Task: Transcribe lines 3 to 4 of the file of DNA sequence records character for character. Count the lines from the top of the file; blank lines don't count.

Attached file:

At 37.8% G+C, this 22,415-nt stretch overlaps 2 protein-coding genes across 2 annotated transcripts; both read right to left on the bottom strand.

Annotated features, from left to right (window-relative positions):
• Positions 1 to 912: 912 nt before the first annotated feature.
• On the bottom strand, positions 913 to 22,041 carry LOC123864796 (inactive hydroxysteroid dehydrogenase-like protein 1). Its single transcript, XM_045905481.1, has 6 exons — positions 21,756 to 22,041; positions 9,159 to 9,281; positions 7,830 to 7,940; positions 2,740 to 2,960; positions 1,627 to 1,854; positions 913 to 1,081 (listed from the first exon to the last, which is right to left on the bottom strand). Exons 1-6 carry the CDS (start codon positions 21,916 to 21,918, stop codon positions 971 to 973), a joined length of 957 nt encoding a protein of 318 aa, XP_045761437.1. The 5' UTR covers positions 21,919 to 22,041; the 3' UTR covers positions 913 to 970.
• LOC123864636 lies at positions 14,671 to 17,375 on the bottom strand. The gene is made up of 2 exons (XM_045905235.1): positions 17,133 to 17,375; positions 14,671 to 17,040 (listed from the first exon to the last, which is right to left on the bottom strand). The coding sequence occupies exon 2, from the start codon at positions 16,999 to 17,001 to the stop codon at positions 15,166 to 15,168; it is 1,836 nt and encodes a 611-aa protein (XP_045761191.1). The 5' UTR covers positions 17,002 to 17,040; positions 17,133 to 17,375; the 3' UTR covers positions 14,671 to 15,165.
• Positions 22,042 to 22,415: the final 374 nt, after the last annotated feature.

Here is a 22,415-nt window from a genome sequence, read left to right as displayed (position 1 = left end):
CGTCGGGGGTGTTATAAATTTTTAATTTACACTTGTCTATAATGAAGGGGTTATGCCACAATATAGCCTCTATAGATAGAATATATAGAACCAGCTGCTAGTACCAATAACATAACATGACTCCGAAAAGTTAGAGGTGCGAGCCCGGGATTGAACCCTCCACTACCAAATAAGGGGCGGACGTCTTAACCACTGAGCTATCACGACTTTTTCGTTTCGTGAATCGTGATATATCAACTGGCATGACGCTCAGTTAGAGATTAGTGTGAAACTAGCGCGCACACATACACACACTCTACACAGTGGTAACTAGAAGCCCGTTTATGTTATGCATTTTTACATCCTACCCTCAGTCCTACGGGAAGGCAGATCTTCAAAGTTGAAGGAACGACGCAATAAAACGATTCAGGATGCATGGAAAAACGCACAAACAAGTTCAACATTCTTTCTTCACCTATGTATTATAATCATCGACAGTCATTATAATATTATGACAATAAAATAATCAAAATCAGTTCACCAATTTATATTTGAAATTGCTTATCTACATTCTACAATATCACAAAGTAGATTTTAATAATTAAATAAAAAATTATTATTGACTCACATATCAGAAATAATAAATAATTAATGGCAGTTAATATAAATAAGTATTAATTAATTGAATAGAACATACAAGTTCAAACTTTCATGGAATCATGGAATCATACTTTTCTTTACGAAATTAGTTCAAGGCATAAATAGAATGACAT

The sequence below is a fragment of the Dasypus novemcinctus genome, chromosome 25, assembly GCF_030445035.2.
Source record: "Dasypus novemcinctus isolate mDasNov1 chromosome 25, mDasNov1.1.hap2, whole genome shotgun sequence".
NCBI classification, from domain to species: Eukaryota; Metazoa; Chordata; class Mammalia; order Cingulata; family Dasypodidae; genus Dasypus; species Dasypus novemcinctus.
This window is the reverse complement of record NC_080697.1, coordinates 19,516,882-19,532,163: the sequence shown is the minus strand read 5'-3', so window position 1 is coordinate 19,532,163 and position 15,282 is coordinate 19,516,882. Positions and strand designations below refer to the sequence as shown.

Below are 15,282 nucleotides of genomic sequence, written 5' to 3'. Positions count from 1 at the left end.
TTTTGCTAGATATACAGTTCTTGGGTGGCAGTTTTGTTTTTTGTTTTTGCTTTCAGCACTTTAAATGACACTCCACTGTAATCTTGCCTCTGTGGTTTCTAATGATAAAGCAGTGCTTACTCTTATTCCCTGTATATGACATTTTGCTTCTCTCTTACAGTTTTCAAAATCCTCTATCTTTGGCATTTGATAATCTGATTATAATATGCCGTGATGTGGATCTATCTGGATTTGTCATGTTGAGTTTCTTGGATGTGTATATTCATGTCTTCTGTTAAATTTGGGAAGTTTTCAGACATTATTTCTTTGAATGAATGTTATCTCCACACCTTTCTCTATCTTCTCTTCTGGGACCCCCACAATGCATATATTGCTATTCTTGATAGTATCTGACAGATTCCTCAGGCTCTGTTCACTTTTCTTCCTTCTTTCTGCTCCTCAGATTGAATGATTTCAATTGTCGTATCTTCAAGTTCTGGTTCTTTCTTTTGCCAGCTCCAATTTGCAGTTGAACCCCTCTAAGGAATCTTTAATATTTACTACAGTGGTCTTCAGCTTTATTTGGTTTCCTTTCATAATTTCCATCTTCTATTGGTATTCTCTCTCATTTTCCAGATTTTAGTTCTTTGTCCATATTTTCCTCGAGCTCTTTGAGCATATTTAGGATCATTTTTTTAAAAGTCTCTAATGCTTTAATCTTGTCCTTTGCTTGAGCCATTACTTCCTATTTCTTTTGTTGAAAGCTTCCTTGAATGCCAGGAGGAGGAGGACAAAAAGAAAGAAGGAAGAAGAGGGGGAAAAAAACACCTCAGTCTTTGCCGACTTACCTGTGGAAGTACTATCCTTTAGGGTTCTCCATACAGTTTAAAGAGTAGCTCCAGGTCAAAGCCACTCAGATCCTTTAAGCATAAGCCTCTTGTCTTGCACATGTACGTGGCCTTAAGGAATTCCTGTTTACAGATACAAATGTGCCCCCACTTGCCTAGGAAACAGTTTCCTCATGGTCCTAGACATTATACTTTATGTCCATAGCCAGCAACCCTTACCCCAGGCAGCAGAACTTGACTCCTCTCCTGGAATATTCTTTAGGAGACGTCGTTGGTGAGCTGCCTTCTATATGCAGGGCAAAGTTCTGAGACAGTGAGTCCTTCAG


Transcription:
• Positions 1 to 912: 912 nt before the first annotated feature.
• On the bottom strand, positions 913 to 22,041 carry LOC123864796 (inactive hydroxysteroid dehydrogenase-like protein 1). Its single transcript, XM_045905481.1, has 6 exons — positions 21,756 to 22,041; positions 9,159 to 9,281; positions 7,830 to 7,940; positions 2,740 to 2,960; positions 1,627 to 1,854; positions 913 to 1,081 (listed from the first exon to the last, which is right to left on the bottom strand). Exons 1-6 carry the CDS (start codon positions 21,916 to 21,918, stop codon positions 971 to 973), a joined length of 957 nt encoding a protein of 318 aa, XP_045761437.1. The 5' UTR covers positions 21,919 to 22,041; the 3' UTR covers positions 913 to 970.